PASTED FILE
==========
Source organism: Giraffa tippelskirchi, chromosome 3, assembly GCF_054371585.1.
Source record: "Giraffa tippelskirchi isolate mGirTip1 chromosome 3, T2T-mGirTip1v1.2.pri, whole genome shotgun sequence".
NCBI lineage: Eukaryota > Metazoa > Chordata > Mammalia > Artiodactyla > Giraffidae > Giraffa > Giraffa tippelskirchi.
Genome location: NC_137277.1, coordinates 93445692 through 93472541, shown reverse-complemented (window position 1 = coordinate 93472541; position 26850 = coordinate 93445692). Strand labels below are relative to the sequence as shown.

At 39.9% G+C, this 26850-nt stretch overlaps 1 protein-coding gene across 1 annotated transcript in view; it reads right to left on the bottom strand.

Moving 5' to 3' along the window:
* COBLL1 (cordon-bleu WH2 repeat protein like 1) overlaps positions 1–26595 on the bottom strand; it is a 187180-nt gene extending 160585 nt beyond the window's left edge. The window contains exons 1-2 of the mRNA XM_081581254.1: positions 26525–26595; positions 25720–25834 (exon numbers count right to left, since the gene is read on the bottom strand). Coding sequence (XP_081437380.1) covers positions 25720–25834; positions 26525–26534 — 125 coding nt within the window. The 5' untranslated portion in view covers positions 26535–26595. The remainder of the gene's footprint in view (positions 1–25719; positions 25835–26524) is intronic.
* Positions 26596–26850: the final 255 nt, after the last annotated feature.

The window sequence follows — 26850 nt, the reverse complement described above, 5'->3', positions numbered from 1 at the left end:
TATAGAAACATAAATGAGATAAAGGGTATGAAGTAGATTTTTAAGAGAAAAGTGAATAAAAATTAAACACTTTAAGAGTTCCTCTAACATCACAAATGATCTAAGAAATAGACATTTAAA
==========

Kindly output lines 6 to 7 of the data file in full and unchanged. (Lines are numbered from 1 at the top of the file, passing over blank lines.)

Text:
Moving 5' to 3' along the window:
* COBLL1 (cordon-bleu WH2 repeat protein like 1) overlaps positions 1–26595 on the bottom strand; it is a 187180-nt gene extending 160585 nt beyond the window's left edge. The window contains exons 1-2 of the mRNA XM_081581254.1: positions 26525–26595; positions 25720–25834 (exon numbers count right to left, since the gene is read on the bottom strand). Coding sequence (XP_081437380.1) covers positions 25720–25834; positions 26525–26534 — 125 coding nt within the window. The 5' untranslated portion in view covers positions 26535–26595. The remainder of the gene's footprint in view (positions 1–25719; positions 25835–26524) is intronic.